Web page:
Sony SRS-BTM8 Review

The Sony SRS-BTM8 is a curious looking device. It resembles a purse, replete with a carry handle to boot. What separates the BTM8 is the fact that it costs a fraction of these expensive alternatives with an asking price of Rs 6,000.


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Sony SRS-BTM8 Review

The Sony SRS-BTM8 is a curious looking device. It resembles a purse, replete with a carry handle to boot. However, unlike a real purse that's usually fashioned out of leather, this one's all plastic. Like the title says, this thingamajig here is marketed by Sony as a portable Bluetooth speaker. This puts it in direct competition with portable Bluetooth boomboxes such as Jabra Solemate, Jawbone JAMBOX, Bose SoundLink and Logitech UE Boombox. What separates the BTM8 is the fact that it costs a fraction of these expensive alternatives with an asking price of Rs 6,000.


No such thing as a free lunch

However, there's no such thing as a free lunch, and that pretty much is the case here too. For starters, this Bluetooth boombox lacks a rechargeable power source. Instead, it has provision at the bottom to accept four AA batteries that are claimed to last up to 20 hours under ideal conditions. However, since we don't live in Utopia, divide this number by two, depending on various factors such as wireless or wired usage and the volume level you drive the speakers at.

 Sony SRS-BTM8 Review

Looks like a handbag and is just as ideal for music


While one could rue the fact that it's cheap of Sony to skimp on including an inbuilt rechargeable battery, the fact remains that it's substantially cheaper than the competition. Moreover, when your boombox runs out of juice on, say, a beach and well away from a wall socket, you'd value the fact that you can just pop in AA batteries and get back in business. Your purchase choice, therefore, should pivot on whether or not you want the accessibility of dry cells, or the convenience of a rechargeable battery. Having said that, if you wish to use the BTM8 indoors, Sony has provided a 6V wall wart that can power the device sans the batteries.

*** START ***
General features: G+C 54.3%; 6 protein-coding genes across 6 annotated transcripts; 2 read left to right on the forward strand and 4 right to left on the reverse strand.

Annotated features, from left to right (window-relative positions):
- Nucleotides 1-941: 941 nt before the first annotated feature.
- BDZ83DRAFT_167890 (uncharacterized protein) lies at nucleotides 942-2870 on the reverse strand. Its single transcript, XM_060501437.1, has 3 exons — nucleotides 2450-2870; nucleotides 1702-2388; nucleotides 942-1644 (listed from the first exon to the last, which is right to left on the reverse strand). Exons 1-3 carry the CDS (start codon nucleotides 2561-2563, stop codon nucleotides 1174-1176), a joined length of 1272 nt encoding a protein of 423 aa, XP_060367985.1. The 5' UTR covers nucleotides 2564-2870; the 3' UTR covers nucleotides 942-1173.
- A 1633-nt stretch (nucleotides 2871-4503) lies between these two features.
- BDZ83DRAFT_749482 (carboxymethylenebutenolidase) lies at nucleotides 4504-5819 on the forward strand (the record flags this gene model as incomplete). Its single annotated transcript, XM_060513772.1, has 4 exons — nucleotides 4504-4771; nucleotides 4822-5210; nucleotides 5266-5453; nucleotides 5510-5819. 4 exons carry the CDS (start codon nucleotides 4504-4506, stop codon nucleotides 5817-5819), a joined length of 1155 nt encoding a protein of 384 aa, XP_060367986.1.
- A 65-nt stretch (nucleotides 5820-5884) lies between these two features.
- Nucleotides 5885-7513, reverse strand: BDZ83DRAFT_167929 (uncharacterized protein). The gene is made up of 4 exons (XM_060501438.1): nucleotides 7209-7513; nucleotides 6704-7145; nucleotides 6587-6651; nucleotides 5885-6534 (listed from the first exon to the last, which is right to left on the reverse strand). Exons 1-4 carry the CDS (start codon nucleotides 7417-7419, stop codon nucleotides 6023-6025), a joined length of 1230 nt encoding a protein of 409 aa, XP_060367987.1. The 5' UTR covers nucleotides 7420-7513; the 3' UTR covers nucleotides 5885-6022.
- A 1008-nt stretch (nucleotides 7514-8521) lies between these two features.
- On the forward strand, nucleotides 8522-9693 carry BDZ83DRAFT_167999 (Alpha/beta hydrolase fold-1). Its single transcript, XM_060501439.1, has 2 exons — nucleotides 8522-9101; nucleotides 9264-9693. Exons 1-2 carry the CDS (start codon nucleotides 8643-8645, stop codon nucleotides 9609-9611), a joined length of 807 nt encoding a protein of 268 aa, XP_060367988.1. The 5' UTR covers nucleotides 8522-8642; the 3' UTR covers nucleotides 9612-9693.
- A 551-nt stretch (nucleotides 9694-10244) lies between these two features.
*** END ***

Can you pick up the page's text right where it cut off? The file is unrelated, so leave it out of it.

A well-built handbag

Despite the questionable handbag aesthetics, the device is built quite well with a blend of quality plastics in matte and piano gloss finish. The front of the boombox houses a pair of drivers rated at 2W each to create a true stereo image. The drivers have been bolstered with a bass reflex port to tune the low-end frequencies. Just opposite the speakers lies acres of empty space with the Sony logo embossed in the centre with a port for power input and a 3.5 mm TRS jack for auxiliary input at the bottom. All controls have been concentrated on the either sides of the handle with power, pairing, play/pause buttons on one half and volume and call receive/cut buttons on the other.


All controls are accessible at the top


Being a modern-day Bluetooth boombox, the Sony SRS-BTM8 can play back audio streamed from any PMP, tablet, phone, or any other device that can play music over Bluetooth. The process is simple; just press and hold the Pairing button until the blue status light blinks continuously, authorise the connection in your phone and the blinking light should be switched on solid to confirm that the paring process has been successful.